What is Soilless Potting Mix?

close-up of a pile of peat moss

Can plants grow without soil? Yes! Indoor plants love soilless potting mixes. If you’re new to container gardening or want to know why you keep seeing “soilless mix” on bags of potting “soil,” we’ve got the dirt on this strange mixture.

What is soilless potting mix?

A soilless potting mix contains primarily organic materials that provide a home in which your plant roots can grow and receive nutrients. The end result? You end up with a healthy, strong plant.

“Organic materials?” you may ask. “I thought soil was an organic material?” Actually, organic materials come from living things, while inorganic materials usually come from the ground (like rocks) and do not consist of plant or animal (living) materials. 

Therefore, soil is primarily inorganic because it is composed of about 90% inorganic materials, such as silt, clay, sand, and gravel. The other 10% or so is organic material, usually in the form of decomposed matter like leaves, feces, and other plant debris. Conversely, soilless potting mixes are primarily composed of organic matter with a few inorganic components, namely perlite or vermiculite.

As you can see, a soilless potting mix will be quite different from the soil outside your front door.

Here’s a quick breakdown of ingredients you may see in store-bought soilless potting media:

Soilless Mixes

Peat moss
✓ Coconut coir (AKA coco peat)
✓ Vermiculite
✓ Perlite
✓ Synthetic fertilizer
✓ Natural fertilizer (such as worm castings)
✓ Wetting agents (to help the peat moss absorb water)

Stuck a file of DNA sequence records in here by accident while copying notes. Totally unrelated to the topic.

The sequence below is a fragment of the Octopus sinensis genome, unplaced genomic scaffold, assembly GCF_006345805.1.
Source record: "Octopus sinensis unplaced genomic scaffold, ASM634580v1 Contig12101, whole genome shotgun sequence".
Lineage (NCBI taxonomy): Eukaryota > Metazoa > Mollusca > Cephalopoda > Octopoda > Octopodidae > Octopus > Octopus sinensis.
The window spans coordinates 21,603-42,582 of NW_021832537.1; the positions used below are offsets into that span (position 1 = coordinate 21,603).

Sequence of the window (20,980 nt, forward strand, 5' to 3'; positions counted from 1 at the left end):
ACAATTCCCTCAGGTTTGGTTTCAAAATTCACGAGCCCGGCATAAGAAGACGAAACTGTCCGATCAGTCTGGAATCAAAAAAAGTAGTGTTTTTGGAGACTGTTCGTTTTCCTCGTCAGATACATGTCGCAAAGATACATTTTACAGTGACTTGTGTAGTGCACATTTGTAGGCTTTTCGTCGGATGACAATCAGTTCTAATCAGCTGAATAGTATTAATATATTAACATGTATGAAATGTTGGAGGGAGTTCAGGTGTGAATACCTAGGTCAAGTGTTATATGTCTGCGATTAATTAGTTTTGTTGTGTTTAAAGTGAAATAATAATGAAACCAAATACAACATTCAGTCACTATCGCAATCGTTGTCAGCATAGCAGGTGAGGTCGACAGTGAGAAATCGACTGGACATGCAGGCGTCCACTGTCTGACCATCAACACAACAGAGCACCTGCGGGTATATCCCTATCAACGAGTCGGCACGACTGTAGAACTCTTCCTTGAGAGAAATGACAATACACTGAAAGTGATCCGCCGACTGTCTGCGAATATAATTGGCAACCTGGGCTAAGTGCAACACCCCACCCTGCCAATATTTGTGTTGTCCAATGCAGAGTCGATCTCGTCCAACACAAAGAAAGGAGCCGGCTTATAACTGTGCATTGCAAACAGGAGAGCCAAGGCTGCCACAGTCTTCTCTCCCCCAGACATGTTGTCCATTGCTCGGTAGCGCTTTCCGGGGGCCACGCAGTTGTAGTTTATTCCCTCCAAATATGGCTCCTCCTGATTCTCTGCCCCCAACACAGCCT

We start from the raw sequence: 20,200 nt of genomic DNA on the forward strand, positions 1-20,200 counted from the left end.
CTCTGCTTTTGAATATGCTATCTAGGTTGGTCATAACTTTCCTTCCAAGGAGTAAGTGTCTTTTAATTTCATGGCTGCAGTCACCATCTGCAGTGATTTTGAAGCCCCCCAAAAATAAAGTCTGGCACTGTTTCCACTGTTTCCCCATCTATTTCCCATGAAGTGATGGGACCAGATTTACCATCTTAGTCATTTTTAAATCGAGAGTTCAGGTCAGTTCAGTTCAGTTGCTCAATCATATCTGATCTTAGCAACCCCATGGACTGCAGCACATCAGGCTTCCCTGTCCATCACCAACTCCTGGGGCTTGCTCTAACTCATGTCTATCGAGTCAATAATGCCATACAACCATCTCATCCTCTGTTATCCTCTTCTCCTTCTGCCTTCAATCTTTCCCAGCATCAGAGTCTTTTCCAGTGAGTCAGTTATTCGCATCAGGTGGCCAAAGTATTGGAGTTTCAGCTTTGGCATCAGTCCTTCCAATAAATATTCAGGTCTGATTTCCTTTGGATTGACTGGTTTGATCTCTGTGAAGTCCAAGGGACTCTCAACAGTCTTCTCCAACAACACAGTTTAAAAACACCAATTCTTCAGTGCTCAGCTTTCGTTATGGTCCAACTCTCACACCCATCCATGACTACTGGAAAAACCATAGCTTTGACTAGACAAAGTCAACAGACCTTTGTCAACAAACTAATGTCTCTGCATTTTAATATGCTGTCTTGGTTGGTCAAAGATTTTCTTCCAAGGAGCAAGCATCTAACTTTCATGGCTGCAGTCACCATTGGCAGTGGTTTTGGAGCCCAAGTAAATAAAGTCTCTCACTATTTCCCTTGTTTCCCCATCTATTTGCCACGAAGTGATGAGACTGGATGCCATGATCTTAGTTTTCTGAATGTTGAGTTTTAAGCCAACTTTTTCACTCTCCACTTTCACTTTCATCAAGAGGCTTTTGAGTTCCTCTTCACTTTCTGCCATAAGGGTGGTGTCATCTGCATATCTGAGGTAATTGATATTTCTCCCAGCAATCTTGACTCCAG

Ingredient List

Whether you’re new to gardening or have been planting for years, you may not know exactly where these components come from. Here’s the inside story on the ingredient list for your favorite soilless potting mix:

Peat moss: Peat moss is a natural product that is extracted from peat bogs (usually from Canada). It holds moisture well but also repels water (hydrophobic). Experts recommend wetting this material on its own before you add in other elements of your mix. (Some peat moss comes with a wetting agent to help it absorb water more easily.) Peat moss is used to make the soilless mix lighter in weight or to increase its water retention ability.

Coco coir: Also called coco peat, coco coir is made from the outer hulls of coconuts (coconut husks). It is usually sold compressed in a “brick” form that you rehydrate in water before adding to your mix. It is often used as a replacement for peat moss in soilless mixes. It holds water and aerates the soil at the same time. Some say it’s more environmentally friendly than peat moss.  

Bark: A by-product of the forest industry, bark adds aeration to soilless mixes. If you buy (or make) a soilless mix specifically for orchids, you’ll notice that it includes more bark than standard soilless mixes to provide the extra aeration orchids require. Large pieces of bark increase aeration but decrease water retention.

Vermiculite: Vermiculite is a silicate mineral that is related to mica. When heated, it expands into an accordion shape and can hold air, water, and nutrients in between these layers.

Perlite: When you see perlite, think “pop rocks” (like the candy), because that is essentially what perlite is. Perlite is formed when volcanic rock is ground and heated to a high temperature. The result is that it expands from four to 20 times its original size. Perlite helps the mix to drain well and helps air to circulate throughout.

Worm castings: Worm castings (AKA worm poop) are used as a fertilizer in some soilless mixes (mostly potting mixes rather than seed starting mixes). These castings add nutrients and good bacteria that strengthen container plants.

Why you need a soilless potting mix